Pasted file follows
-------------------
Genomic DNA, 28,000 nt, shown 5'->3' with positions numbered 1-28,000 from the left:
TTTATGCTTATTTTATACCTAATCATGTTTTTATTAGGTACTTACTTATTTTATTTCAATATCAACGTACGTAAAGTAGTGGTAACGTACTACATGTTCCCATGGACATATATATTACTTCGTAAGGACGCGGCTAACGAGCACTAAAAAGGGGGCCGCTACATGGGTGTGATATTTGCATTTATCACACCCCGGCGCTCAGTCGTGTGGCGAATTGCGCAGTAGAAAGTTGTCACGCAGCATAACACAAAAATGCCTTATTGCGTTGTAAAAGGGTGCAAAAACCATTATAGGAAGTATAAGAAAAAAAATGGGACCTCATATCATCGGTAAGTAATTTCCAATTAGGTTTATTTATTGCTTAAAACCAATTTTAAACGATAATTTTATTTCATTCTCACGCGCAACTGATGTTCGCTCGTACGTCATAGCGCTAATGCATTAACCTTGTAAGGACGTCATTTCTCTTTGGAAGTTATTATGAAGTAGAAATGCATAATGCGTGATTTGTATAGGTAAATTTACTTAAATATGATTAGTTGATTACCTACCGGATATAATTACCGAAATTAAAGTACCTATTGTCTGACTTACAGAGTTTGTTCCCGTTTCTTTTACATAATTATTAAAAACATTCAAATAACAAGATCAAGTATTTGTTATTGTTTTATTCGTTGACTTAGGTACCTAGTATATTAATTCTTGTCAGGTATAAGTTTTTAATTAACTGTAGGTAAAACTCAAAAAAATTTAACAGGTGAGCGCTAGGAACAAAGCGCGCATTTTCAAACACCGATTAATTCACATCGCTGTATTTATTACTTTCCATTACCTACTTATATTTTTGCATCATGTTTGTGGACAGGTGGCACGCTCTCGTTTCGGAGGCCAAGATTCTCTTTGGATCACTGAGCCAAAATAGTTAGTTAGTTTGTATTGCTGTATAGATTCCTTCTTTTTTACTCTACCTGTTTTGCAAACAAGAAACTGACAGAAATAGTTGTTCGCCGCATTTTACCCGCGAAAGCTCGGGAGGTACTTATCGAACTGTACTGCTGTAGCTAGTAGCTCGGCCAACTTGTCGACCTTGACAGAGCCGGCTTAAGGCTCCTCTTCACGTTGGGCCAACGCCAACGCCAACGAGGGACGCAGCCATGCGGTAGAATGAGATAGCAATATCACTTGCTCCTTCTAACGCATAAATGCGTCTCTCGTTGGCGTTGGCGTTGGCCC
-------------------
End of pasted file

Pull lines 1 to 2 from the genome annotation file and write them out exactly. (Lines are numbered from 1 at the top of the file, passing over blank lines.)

Genomic DNA, 28,000 nt, shown 5'->3' with positions numbered 1-28,000 from the left:
TTTATGCTTATTTTATACCTAATCATGTTTTTATTAGGTACTTACTTATTTTATTTCAATATCAACGTACGTAAAGTAGTGGTAACGTACTACATGTTCCCATGGACATATATATTACTTCGTAAGGACGCGGCTAACGAGCACTAAAAAGGGGGCCGCTACATGGGTGTGATATTTGCATTTATCACACCCCGGCGCTCAGTCGTGTGGCGAATTGCGCAGTAGAAAGTTGTCACGCAGCATAACACAAAAATGCCTTATTGCGTTGTAAAAGGGTGCAAAAACCATTATAGGAAGTATAAGAAAAAAAATGGGACCTCATATCATCGGTAAGTAATTTCCAATTAGGTTTATTTATTGCTTAAAACCAATTTTAAACGATAATTTTATTTCATTCTCACGCGCAACTGATGTTCGCTCGTACGTCATAGCGCTAATGCATTAACCTTGTAAGGACGTCATTTCTCTTTGGAAGTTATTATGAAGTAGAAATGCATAATGCGTGATTTGTATAGGTAAATTTACTTAAATATGATTAGTTGATTACCTACCGGATATAATTACCGAAATTAAAGTACCTATTGTCTGACTTACAGAGTTTGTTCCCGTTTCTTTTACATAATTATTAAAAACATTCAAATAACAAGATCAAGTATTTGTTATTGTTTTATTCGTTGACTTAGGTACCTAGTATATTAATTCTTGTCAGGTATAAGTTTTTAATTAACTGTAGGTAAAACTCAAAAAAATTTAACAGGTGAGCGCTAGGAACAAAGCGCGCATTTTCAAACACCGATTAATTCACATCGCTGTATTTATTACTTTCCATTACCTACTTATATTTTTGCATCATGTTTGTGGACAGGTGGCACGCTCTCGTTTCGGAGGCCAAGATTCTCTTTGGATCACTGAGCCAAAATAGTTAGTTAGTTTGTATTGCTGTATAGATTCCTTCTTTTTTACTCTACCTGTTTTGCAAACAAGAAACTGACAGAAATAGTTGTTCGCCGCATTTTACCCGCGAAAGCTCGGGAGGTACTTATCGAACTGTACTGCTGTAGCTAGTAGCTCGGCCAACTTGTCGACCTTGACAGAGCCGGCTTAAGGCTCCTCTTCACGTTGGGCCAACGCCAACGCCAACGAGGGACGCAGCCATGCGGTAGAATGAGATAGCAATATCACTTGCTCCTTCTAACGCATAAATGCGTCTCTCGTTGGCGTTGGCGTTGGCCC